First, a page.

Fair enough, but it’s summer an I would like to drive a bit. My plan is to pull the motor and have it redone this winter, but in the meantime when puting new radiator/hoses/thermostat in is there something I should use to clean it out to get a couple of months out of it before rebuild?

Thanks.
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post #4 of 15 (permalink) Old May 20th, 18, 11:39 PM
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Re: Water Jacket Cleaning

I've heard of using CLR, I have no personal experience with it though.


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post #5 of 15 (permalink) Old May 21st, 18, 1:15 AM
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Re: Water Jacket Cleaning

I would not use that stuff in an engine. at all. just use some ordinary radiator flush.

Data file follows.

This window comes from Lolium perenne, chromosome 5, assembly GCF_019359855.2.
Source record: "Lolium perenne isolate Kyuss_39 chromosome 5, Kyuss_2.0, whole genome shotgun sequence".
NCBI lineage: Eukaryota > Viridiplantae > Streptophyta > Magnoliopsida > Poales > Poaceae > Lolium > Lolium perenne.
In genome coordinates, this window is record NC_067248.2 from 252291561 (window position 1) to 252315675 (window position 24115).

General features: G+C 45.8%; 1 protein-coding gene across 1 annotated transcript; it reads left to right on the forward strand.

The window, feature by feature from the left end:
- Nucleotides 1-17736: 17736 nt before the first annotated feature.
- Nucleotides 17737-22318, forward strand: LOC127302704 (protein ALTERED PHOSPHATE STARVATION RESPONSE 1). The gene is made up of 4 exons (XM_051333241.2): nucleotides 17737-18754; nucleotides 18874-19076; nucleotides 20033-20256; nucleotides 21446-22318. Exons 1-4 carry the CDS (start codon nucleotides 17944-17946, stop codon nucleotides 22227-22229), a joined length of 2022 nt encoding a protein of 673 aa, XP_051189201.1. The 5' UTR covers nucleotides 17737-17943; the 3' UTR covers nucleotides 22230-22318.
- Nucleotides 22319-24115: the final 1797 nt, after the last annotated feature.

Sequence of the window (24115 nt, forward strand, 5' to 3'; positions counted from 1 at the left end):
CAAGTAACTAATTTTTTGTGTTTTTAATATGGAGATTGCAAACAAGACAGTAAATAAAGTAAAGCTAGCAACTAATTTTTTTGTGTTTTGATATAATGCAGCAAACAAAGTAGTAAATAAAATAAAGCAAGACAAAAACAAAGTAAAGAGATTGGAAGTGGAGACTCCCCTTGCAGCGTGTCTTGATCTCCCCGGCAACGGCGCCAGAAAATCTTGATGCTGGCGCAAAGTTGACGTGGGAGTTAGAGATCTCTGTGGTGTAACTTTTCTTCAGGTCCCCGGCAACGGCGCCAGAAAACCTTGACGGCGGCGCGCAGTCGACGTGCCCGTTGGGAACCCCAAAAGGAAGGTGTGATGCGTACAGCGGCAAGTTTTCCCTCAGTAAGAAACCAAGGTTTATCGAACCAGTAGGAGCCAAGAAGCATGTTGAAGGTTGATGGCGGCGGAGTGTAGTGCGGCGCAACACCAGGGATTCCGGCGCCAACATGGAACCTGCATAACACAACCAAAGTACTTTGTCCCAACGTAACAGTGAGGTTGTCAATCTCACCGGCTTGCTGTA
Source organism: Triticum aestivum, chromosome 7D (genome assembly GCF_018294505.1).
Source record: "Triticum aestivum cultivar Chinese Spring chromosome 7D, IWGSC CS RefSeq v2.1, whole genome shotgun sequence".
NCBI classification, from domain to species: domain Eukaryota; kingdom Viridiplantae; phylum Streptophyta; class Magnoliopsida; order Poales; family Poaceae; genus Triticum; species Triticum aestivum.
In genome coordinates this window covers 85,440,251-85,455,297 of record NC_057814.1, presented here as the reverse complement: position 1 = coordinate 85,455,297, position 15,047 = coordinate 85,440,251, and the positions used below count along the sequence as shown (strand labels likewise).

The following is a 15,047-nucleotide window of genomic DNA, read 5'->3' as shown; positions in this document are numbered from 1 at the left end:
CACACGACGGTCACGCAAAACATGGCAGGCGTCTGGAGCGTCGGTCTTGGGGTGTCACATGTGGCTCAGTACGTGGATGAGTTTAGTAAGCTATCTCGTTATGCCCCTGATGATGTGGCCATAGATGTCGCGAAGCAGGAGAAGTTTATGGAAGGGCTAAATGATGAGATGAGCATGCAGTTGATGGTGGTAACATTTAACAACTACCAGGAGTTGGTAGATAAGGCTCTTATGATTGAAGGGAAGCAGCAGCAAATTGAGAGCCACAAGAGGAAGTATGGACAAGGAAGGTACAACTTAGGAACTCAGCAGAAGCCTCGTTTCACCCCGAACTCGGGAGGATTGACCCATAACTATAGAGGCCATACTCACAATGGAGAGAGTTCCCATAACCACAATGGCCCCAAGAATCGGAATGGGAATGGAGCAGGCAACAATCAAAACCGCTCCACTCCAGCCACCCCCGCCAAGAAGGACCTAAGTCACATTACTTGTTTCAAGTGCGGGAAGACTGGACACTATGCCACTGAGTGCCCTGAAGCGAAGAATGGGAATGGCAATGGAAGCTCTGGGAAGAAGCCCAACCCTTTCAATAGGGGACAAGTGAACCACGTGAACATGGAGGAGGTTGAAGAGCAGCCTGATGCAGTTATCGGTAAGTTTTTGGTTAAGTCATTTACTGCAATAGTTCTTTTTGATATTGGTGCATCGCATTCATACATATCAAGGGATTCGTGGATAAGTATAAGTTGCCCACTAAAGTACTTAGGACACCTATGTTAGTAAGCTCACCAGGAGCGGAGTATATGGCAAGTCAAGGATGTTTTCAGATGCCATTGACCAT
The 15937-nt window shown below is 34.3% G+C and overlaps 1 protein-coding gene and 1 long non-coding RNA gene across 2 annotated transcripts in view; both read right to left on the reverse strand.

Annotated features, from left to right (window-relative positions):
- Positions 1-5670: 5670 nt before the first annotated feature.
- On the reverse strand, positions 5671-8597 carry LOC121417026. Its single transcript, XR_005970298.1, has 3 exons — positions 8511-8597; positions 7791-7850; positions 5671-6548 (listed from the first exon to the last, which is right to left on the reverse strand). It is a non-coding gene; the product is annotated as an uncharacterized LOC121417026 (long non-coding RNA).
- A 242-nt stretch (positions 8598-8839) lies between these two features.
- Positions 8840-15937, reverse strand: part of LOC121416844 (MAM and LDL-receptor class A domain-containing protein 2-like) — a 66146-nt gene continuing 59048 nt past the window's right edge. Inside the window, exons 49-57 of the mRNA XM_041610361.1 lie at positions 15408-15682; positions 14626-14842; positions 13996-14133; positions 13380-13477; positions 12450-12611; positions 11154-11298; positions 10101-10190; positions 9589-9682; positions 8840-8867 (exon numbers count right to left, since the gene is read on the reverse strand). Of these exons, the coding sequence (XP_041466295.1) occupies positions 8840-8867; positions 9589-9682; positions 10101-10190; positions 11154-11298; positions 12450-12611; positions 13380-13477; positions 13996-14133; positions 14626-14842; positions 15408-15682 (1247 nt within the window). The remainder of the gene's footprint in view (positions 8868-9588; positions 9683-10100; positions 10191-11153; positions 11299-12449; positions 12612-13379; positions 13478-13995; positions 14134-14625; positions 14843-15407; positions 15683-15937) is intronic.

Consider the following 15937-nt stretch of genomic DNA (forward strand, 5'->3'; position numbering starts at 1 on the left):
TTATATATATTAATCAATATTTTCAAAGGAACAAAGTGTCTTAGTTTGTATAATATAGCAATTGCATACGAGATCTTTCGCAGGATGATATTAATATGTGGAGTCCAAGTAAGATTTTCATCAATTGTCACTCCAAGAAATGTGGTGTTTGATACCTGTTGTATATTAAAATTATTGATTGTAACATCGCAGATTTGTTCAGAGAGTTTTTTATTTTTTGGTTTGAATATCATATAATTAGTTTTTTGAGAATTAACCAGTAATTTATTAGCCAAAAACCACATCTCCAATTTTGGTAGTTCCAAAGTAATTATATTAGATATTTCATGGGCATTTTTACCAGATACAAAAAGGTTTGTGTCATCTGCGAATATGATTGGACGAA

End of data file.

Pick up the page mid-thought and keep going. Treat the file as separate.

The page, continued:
if you have the engine rebuilt make sure the shop the equipment to bake and blast the block and heads. The water jackets will look like new.
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post #6 of 15 (permalink) Old May 23rd, 18, 3:20 PM
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Re: Water Jacket Cleaning

Thousands of years ago, a buddy of mine had a crusted-up 383 Mopar. He discovered acid-in-a-bottle sold for cleaning automobile cooling systems. Hydrochloric? Sulfuric? I don't remember. Flush the coolant, dump the acid into a cold cooling system, run the engine til it gets warm, drain the coolant. Flush again, refill, check for leaks.

The bottle suggested changing hoses and water pump after using it.

I don't imagine OSHA or the EPA approved of this.

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post #7 of 15 (permalink) Old May 23rd, 18, 4:55 PM
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Re: Water Jacket Cleaning